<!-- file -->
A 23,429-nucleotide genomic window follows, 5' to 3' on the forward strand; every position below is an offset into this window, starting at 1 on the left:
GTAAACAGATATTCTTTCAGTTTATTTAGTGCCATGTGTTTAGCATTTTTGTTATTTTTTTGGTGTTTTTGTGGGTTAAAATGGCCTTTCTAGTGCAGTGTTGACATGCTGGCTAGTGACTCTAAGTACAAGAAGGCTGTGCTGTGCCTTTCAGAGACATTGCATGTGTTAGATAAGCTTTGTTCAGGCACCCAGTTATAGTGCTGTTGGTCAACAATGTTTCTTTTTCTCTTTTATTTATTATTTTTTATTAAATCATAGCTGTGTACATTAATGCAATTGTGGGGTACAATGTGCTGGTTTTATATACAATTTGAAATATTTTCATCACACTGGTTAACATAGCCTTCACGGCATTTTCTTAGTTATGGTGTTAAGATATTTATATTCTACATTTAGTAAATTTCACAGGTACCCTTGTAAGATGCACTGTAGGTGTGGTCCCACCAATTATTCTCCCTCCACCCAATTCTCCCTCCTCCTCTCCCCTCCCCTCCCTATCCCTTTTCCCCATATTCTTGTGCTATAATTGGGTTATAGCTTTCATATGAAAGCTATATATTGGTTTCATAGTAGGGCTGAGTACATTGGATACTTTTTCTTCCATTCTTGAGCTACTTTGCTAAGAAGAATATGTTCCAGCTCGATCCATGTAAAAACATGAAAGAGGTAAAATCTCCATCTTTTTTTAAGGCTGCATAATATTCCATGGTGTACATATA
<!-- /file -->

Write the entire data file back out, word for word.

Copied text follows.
A 23,429-nucleotide genomic window follows, 5' to 3' on the forward strand; every position below is an offset into this window, starting at 1 on the left:
GTAAACAGATATTCTTTCAGTTTATTTAGTGCCATGTGTTTAGCATTTTTGTTATTTTTTTGGTGTTTTTGTGGGTTAAAATGGCCTTTCTAGTGCAGTGTTGACATGCTGGCTAGTGACTCTAAGTACAAGAAGGCTGTGCTGTGCCTTTCAGAGACATTGCATGTGTTAGATAAGCTTTGTTCAGGCACCCAGTTATAGTGCTGTTGGTCAACAATGTTTCTTTTTCTCTTTTATTTATTATTTTTTATTAAATCATAGCTGTGTACATTAATGCAATTGTGGGGTACAATGTGCTGGTTTTATATACAATTTGAAATATTTTCATCACACTGGTTAACATAGCCTTCACGGCATTTTCTTAGTTATGGTGTTAAGATATTTATATTCTACATTTAGTAAATTTCACAGGTACCCTTGTAAGATGCACTGTAGGTGTGGTCCCACCAATTATTCTCCCTCCACCCAATTCTCCCTCCTCCTCTCCCCTCCCCTCCCTATCCCTTTTCCCCATATTCTTGTGCTATAATTGGGTTATAGCTTTCATATGAAAGCTATATATTGGTTTCATAGTAGGGCTGAGTACATTGGATACTTTTTCTTCCATTCTTGAGCTACTTTGCTAAGAAGAATATGTTCCAGCTCGATCCATGTAAAAACATGAAAGAGGTAAAATCTCCATCTTTTTTTAAGGCTGCATAATATTCCATGGTGTACATATA